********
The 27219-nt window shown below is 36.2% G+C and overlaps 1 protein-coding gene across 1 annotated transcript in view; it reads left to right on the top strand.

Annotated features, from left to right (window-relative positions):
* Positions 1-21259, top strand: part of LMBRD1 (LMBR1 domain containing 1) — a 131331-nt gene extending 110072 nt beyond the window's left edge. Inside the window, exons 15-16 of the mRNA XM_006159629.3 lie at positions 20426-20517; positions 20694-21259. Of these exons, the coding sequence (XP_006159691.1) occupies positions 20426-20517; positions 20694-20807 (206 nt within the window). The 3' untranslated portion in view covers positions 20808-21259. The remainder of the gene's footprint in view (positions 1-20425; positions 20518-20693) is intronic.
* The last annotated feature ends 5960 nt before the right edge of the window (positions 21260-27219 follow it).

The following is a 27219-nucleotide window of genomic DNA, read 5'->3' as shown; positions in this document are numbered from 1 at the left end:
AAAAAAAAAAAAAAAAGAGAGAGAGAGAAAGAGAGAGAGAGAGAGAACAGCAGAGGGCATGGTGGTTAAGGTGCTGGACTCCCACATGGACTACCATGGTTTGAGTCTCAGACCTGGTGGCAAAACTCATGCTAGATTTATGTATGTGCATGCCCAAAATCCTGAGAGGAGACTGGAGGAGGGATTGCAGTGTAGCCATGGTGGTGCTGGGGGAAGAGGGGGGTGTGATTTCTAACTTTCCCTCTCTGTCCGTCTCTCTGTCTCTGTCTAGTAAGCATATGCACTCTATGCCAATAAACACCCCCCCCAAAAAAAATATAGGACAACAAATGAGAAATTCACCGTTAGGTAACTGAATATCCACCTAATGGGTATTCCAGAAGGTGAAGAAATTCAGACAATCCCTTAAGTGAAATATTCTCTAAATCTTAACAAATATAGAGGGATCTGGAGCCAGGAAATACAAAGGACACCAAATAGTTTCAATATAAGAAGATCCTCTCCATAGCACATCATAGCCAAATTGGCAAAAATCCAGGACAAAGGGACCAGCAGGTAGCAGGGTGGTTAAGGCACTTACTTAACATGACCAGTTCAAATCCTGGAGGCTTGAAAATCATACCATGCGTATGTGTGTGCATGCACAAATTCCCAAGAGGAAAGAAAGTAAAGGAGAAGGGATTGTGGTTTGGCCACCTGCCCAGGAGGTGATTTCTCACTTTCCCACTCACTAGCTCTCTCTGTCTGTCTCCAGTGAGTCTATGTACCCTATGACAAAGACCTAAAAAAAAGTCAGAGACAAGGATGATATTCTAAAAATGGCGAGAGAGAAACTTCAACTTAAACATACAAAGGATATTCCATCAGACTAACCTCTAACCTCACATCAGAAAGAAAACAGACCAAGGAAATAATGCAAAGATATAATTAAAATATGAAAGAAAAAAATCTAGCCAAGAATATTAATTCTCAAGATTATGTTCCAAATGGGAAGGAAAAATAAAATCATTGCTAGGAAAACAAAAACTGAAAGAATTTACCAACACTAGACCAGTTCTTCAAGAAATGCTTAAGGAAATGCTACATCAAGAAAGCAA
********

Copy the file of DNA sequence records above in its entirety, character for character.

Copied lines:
The 27219-nt window shown below is 36.2% G+C and overlaps 1 protein-coding gene across 1 annotated transcript in view; it reads left to right on the top strand.

Annotated features, from left to right (window-relative positions):
* Positions 1-21259, top strand: part of LMBRD1 (LMBR1 domain containing 1) — a 131331-nt gene extending 110072 nt beyond the window's left edge. Inside the window, exons 15-16 of the mRNA XM_006159629.3 lie at positions 20426-20517; positions 20694-21259. Of these exons, the coding sequence (XP_006159691.1) occupies positions 20426-20517; positions 20694-20807 (206 nt within the window). The 3' untranslated portion in view covers positions 20808-21259. The remainder of the gene's footprint in view (positions 1-20425; positions 20518-20693) is intronic.
* The last annotated feature ends 5960 nt before the right edge of the window (positions 21260-27219 follow it).

The following is a 27219-nucleotide window of genomic DNA, read 5'->3' as shown; positions in this document are numbered from 1 at the left end:
AAAAAAAAAAAAAAAAGAGAGAGAGAGAAAGAGAGAGAGAGAGAGAACAGCAGAGGGCATGGTGGTTAAGGTGCTGGACTCCCACATGGACTACCATGGTTTGAGTCTCAGACCTGGTGGCAAAACTCATGCTAGATTTATGTATGTGCATGCCCAAAATCCTGAGAGGAGACTGGAGGAGGGATTGCAGTGTAGCCATGGTGGTGCTGGGGGAAGAGGGGGGTGTGATTTCTAACTTTCCCTCTCTGTCCGTCTCTCTGTCTCTGTCTAGTAAGCATATGCACTCTATGCCAATAAACACCCCCCCCAAAAAAAATATAGGACAACAAATGAGAAATTCACCGTTAGGTAACTGAATATCCACCTAATGGGTATTCCAGAAGGTGAAGAAATTCAGACAATCCCTTAAGTGAAATATTCTCTAAATCTTAACAAATATAGAGGGATCTGGAGCCAGGAAATACAAAGGACACCAAATAGTTTCAATATAAGAAGATCCTCTCCATAGCACATCATAGCCAAATTGGCAAAAATCCAGGACAAAGGGACCAGCAGGTAGCAGGGTGGTTAAGGCACTTACTTAACATGACCAGTTCAAATCCTGGAGGCTTGAAAATCATACCATGCGTATGTGTGTGCATGCACAAATTCCCAAGAGGAAAGAAAGTAAAGGAGAAGGGATTGTGGTTTGGCCACCTGCCCAGGAGGTGATTTCTCACTTTCCCACTCACTAGCTCTCTCTGTCTGTCTCCAGTGAGTCTATGTACCCTATGACAAAGACCTAAAAAAAAGTCAGAGACAAGGATGATATTCTAAAAATGGCGAGAGAGAAACTTCAACTTAAACATACAAAGGATATTCCATCAGACTAACCTCTAACCTCACATCAGAAAGAAAACAGACCAAGGAAATAATGCAAAGATATAATTAAAATATGAAAGAAAAAAATCTAGCCAAGAATATTAATTCTCAAGATTATGTTCCAAATGGGAAGGAAAAATAAAATCATTGCTAGGAAAACAAAAACTGAAAGAATTTACCAACACTAGACCAGTTCTTCAAGAAATGCTTAAGGAAATGCTACATCAAGAAAGCAA